Amazon, Facebook, Tesla and Berkshire Hathaway are failing to report data on climate change to their shareholders, according to a coalition of heavyweight investors, which is demanding that 1,320 companies should make clearer disclosures about environmental risks.
Fears that climate change will result in catastrophic environmental damage are fuelling demands by institutional investors and regulators for companies to accelerate their efforts to reach the goal of a net zero carbon emissions economy.
Ahead of the Cop26 climate conference in Glasgow scheduled for November, 168 asset managers and financial institutions from 28 countries, which together represent more than $17tn in combined assets, have signed up to support the Carbon Disclosure Project’s campaign to ensure that data on climate change, deforestation and water usage are properly reported by companies.
More than 4,700 megatonnes (Mt) of carbon dioxide emissions are estimated to be produced by the 1,320 targeted companies, more than the entire EU, according to CDP.
Emily Kreps, global director of capital markets at CDP, said the tide was turning against companies that were not responding to investor demands for better disclosures of environmental risks.
“This year’s campaign against non-disclosure has achieved record levels of support with a 56 per cent increase in investor participation. Investors require data that is consistent, comparable and comprehensive to help them to meet their own net-zero ambitions,” said Kreps.
US regulators are engaged in a fierce debate over whether to impose formal disclosure requirements for environmental, social and governance metrics on US companies.
Amazon and Facebook signed a letter this month to the Securities and Exchange Commission stating that they supported “regular and consistent reporting of climate-related matters”, while also urging the US regulator to allow ESG data to be published separately from company main financial reports to avoid possible legal problems.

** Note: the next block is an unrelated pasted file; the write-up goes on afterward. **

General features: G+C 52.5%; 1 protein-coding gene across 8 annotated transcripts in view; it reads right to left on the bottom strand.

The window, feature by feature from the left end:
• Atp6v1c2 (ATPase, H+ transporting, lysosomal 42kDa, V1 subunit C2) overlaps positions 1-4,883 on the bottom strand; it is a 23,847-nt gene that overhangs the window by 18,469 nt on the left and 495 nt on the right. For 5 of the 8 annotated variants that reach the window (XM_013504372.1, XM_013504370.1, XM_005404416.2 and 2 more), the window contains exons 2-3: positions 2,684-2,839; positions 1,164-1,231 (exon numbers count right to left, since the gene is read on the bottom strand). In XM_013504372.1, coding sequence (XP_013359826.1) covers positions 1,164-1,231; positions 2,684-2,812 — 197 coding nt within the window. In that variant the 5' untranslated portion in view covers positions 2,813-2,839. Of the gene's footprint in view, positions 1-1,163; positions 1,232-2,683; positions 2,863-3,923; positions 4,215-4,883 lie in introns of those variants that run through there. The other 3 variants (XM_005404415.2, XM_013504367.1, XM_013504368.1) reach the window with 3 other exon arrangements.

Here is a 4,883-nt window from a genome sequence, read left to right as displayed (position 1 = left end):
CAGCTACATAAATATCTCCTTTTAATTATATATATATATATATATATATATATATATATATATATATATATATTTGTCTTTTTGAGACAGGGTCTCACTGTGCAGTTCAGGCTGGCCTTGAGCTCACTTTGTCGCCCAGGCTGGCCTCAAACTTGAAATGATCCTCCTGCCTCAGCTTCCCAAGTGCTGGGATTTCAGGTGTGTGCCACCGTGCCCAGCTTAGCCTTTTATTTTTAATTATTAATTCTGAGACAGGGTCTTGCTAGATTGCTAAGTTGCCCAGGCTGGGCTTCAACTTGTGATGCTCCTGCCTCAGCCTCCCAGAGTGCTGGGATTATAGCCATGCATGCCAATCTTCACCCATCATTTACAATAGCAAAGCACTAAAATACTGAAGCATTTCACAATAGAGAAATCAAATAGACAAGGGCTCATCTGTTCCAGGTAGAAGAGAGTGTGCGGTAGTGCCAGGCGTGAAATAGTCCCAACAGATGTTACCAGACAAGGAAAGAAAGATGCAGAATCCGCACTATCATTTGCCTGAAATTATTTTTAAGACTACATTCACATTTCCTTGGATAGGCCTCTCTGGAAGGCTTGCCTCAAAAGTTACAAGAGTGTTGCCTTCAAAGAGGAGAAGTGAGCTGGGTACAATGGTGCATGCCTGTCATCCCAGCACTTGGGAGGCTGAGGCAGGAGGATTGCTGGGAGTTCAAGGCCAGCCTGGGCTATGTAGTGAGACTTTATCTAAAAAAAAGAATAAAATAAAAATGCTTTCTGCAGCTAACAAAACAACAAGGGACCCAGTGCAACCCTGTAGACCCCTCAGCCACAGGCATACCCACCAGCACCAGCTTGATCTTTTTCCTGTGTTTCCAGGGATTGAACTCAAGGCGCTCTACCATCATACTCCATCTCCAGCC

“Mandatory ESG disclosure is an essential planning tool that can help to establish regulatory certainty and a level playing field,” said Paula DiPerna, special adviser to CDP North America.
Roche, the Swiss pharmaceutical manufacturer, Chipotle Mexican Grill, the US burrito chain and the US homebuilder Lennar are among 73 laggards that provide inadequate disclosures on all three of the environmental topics highlighted by CDP.
Demands for improved disclosures have also been directed to 122 Chinese companies including ecommerce group Alibaba, Kweichow Moutai, the distiller and Meituan Dianping, China’s biggest food delivery app.
Environmental disclosure standards are showing signs of improvement as a result of pressure from large investors. The campaign co-ordinated last year by CDP led to 206 companies responding to disclosure requests by investors, up from 97 in 2019.
But the financial sector must do more to help achieve the goal of a net zero carbon economy with fewer than half of banks, asset managers and insurers taking steps to ensure their investment portfolios are aligned with limits to rises in global temperatures, according to CDP.
Amundi, Aviva, Cathay Financial, HSBC Global Asset Management, Legal & General, Nuveen and Schroders have pledged support for the CDP campaign.